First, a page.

This month, the Illinois General Assembly passed a sweeping voting rights bill that brings our state’s antiquated election system into the 21st century. The landmark legislation means voting will now be a simple, high-integrity process, so all eligible Illinoisans have a voice in our democracy. Yet the bigger story is what the success of SB 172 portends for Illinois’ rising reform movement. The bill never would made it through the legislature without strong support from the diverse, nonpartisan Just Vote coalition, which mobilized people across the state to help move the common-sense election reform package forward. Just Vote represents a unique approach to political reform. In the past, good government groups often fell short because they failed to bring young people and communities of color to the table, or (worse) intentionally excluded them.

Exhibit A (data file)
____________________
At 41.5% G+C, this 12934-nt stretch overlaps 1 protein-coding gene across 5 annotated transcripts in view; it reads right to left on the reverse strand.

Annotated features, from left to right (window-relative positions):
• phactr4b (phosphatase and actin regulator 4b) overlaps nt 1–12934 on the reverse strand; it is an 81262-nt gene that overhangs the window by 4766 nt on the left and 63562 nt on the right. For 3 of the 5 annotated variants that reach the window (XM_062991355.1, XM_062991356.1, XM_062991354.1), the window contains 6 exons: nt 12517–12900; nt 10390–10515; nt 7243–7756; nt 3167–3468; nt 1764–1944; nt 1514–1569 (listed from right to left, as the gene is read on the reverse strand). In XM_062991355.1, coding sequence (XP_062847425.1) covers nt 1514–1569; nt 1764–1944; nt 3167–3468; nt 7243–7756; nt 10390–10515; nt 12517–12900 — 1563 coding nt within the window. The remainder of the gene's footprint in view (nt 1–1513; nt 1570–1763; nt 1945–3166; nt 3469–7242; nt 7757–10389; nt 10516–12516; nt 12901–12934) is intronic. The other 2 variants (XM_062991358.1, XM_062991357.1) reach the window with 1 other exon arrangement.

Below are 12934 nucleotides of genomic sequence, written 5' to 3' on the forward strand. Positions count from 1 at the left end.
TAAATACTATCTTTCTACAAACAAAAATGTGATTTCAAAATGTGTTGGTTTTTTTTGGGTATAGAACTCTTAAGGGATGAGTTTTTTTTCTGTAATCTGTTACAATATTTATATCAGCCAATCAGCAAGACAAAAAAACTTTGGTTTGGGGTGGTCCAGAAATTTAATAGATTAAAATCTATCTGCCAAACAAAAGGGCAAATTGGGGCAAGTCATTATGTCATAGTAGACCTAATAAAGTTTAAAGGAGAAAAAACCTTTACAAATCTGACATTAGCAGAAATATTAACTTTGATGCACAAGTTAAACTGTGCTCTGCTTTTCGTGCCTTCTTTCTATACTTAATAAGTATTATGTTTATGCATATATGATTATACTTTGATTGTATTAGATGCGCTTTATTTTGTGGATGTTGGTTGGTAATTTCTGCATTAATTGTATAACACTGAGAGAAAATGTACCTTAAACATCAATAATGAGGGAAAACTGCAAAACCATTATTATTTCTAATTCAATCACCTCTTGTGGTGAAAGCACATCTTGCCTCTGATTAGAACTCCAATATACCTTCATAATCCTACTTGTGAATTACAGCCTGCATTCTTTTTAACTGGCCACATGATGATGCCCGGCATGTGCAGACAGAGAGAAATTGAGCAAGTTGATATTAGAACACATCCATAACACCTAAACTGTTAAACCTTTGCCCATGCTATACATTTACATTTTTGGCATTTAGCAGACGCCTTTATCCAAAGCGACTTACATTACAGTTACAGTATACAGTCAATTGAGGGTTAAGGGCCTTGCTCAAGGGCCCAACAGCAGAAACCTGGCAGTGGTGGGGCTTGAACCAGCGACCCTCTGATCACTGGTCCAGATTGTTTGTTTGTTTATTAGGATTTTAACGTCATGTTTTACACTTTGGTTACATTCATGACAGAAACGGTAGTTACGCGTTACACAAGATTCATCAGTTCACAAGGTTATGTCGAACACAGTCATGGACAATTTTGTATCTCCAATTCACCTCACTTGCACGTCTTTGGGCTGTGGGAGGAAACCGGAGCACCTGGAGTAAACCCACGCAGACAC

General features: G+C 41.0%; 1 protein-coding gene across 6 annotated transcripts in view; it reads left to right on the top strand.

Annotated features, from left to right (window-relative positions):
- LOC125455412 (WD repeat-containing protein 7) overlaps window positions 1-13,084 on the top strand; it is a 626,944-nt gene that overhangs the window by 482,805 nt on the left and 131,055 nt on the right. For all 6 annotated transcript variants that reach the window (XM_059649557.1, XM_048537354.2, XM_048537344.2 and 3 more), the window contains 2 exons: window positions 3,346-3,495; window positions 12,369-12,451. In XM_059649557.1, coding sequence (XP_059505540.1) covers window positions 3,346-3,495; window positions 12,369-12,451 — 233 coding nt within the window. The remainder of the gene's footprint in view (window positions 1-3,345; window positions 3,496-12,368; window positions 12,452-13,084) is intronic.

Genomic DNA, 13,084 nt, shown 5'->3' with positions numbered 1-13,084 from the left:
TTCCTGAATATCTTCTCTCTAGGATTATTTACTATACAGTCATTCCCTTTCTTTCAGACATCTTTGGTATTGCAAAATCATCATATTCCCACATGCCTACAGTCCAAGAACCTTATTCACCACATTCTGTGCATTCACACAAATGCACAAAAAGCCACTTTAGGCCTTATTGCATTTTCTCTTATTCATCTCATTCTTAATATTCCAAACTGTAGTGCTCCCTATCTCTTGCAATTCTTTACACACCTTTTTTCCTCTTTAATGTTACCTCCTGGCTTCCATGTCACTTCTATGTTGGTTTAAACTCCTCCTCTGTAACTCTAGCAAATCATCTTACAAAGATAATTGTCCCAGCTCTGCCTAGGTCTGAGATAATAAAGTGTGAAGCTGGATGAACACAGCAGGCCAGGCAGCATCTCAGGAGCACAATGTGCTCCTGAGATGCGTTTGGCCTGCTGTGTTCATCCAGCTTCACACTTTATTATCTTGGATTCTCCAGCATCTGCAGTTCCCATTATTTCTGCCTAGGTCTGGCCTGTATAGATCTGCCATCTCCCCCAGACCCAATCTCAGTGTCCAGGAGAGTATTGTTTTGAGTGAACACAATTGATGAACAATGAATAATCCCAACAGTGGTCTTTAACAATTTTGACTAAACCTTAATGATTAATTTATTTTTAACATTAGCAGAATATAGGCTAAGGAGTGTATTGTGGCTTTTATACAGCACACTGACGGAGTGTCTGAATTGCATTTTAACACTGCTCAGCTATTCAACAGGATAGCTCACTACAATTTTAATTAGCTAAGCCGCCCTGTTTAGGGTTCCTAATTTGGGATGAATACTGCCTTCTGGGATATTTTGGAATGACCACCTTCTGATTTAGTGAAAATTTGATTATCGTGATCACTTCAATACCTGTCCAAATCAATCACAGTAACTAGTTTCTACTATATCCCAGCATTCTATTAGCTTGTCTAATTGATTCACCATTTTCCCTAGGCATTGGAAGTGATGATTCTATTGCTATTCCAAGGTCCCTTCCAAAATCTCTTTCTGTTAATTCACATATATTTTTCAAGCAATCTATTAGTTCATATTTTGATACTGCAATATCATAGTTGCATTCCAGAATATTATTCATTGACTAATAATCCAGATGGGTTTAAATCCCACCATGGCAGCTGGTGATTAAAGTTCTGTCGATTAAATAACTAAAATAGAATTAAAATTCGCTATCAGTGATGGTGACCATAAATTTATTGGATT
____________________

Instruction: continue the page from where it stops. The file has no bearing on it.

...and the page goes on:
By contrast, Just Vote was a true collaboration between reform stalwarts like Common Cause Illinois and Illinois Public Interest Research Group, emerging groups like the youth vote-focused Chicago Votes Action Fund, and unconventional, powerful organizations representing communities of color, from Asian Americans Advancing Justice-Chicago to the Illinois Coalition for Immigrant and Refugee Rights, and many more across Illinois. The result of this cross-demographic partnership — a major win on an issue that was off the political radar 18 months ago — speaks for itself.